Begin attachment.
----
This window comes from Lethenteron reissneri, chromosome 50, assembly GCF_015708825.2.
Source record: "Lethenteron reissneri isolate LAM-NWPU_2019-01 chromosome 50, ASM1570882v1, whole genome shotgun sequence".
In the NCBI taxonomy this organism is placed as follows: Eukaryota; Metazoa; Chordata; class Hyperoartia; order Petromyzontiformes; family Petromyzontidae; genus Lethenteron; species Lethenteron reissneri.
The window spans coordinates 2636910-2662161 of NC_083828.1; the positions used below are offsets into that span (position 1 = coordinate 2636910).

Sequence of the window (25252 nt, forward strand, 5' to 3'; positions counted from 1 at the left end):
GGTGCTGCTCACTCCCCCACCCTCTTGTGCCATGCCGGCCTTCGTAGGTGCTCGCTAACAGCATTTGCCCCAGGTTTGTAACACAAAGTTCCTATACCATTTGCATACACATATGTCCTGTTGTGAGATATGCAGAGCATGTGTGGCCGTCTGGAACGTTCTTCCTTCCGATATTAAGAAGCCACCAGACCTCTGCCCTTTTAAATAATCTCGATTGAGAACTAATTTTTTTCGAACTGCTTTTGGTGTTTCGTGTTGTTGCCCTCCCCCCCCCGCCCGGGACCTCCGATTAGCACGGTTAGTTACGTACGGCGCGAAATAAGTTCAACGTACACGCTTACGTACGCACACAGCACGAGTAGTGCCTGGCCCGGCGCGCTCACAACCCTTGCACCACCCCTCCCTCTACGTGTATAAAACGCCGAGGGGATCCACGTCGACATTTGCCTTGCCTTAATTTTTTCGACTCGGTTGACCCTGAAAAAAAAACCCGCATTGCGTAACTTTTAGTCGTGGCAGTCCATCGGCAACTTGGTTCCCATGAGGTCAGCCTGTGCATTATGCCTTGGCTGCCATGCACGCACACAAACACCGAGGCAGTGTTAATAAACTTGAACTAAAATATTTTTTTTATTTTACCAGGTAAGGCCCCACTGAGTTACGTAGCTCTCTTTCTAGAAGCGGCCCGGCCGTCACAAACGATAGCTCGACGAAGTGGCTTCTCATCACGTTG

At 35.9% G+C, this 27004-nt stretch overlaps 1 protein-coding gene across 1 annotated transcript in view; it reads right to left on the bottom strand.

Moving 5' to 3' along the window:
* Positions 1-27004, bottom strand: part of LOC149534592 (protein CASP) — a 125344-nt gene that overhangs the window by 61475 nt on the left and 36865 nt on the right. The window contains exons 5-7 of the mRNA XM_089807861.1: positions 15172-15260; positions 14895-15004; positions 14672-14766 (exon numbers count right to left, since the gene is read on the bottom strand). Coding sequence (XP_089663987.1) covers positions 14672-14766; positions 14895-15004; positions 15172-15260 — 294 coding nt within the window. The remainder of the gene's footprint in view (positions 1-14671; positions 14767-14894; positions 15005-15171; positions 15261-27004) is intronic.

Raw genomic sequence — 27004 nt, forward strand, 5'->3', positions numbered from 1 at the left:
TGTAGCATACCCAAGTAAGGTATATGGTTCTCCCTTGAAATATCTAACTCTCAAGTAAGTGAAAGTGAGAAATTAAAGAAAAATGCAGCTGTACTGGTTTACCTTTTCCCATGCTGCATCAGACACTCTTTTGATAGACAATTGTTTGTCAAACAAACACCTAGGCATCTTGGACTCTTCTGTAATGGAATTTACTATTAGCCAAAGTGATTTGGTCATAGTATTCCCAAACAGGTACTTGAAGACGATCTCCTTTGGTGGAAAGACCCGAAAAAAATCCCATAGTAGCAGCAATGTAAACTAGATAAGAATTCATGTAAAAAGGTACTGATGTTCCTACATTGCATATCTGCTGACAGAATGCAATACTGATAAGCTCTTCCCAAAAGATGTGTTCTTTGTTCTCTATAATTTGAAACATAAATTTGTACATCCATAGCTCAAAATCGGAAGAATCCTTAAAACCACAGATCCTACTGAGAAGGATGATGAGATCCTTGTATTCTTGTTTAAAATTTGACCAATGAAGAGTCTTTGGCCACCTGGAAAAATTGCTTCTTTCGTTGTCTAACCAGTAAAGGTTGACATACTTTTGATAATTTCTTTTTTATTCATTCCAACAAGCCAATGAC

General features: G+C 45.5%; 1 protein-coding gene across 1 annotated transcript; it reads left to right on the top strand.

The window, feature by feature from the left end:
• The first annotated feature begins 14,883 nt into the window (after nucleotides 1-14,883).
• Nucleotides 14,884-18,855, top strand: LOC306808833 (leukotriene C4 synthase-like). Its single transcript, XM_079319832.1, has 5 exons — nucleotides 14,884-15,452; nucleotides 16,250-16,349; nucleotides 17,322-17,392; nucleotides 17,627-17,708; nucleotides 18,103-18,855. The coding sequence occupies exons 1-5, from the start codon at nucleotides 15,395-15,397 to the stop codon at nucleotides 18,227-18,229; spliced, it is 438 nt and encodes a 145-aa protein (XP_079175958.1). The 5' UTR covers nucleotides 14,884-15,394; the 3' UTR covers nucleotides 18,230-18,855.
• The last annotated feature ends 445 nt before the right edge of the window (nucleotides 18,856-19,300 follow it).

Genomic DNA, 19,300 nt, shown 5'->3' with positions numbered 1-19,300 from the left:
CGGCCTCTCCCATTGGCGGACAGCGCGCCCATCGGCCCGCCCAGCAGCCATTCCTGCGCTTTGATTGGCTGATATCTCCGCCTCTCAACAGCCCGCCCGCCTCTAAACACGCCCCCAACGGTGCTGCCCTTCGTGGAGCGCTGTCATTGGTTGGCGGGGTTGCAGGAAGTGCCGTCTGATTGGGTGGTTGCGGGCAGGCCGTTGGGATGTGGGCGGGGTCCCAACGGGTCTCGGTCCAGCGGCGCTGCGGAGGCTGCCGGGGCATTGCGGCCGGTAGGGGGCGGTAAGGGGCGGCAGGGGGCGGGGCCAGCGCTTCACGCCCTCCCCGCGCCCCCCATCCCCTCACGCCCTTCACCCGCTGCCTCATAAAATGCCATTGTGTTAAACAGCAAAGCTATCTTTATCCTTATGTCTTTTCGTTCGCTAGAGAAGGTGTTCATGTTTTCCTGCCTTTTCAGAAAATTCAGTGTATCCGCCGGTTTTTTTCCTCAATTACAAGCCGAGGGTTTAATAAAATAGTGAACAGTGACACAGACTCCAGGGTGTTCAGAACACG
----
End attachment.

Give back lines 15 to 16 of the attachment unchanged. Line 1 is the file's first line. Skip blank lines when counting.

• Nucleotides 14,884-18,855, top strand: LOC306808833 (leukotriene C4 synthase-like). Its single transcript, XM_079319832.1, has 5 exons — nucleotides 14,884-15,452; nucleotides 16,250-16,349; nucleotides 17,322-17,392; nucleotides 17,627-17,708; nucleotides 18,103-18,855. The coding sequence occupies exons 1-5, from the start codon at nucleotides 15,395-15,397 to the stop codon at nucleotides 18,227-18,229; spliced, it is 438 nt and encodes a 145-aa protein (XP_079175958.1). The 5' UTR covers nucleotides 14,884-15,394; the 3' UTR covers nucleotides 18,230-18,855.
• The last annotated feature ends 445 nt before the right edge of the window (nucleotides 18,856-19,300 follow it).